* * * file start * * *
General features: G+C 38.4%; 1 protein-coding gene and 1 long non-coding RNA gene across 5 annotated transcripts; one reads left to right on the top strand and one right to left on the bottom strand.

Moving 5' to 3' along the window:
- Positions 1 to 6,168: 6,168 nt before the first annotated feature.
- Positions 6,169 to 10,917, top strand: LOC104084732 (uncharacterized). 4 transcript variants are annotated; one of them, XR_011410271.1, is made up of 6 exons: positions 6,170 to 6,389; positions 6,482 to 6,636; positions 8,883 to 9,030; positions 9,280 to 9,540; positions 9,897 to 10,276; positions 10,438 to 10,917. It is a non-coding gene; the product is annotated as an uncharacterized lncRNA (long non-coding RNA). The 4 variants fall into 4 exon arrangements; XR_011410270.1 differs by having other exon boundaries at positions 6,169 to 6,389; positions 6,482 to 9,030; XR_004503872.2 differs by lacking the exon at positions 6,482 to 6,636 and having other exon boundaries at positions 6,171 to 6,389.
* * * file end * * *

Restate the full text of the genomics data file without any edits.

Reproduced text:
General features: G+C 38.4%; 1 protein-coding gene and 1 long non-coding RNA gene across 5 annotated transcripts; one reads left to right on the top strand and one right to left on the bottom strand.

Moving 5' to 3' along the window:
- Positions 1 to 6,168: 6,168 nt before the first annotated feature.
- Positions 6,169 to 10,917, top strand: LOC104084732 (uncharacterized). 4 transcript variants are annotated; one of them, XR_011410271.1, is made up of 6 exons: positions 6,170 to 6,389; positions 6,482 to 6,636; positions 8,883 to 9,030; positions 9,280 to 9,540; positions 9,897 to 10,276; positions 10,438 to 10,917. It is a non-coding gene; the product is annotated as an uncharacterized lncRNA (long non-coding RNA). The 4 variants fall into 4 exon arrangements; XR_011410270.1 differs by having other exon boundaries at positions 6,169 to 6,389; positions 6,482 to 9,030; XR_004503872.2 differs by lacking the exon at positions 6,482 to 6,636 and having other exon boundaries at positions 6,171 to 6,389.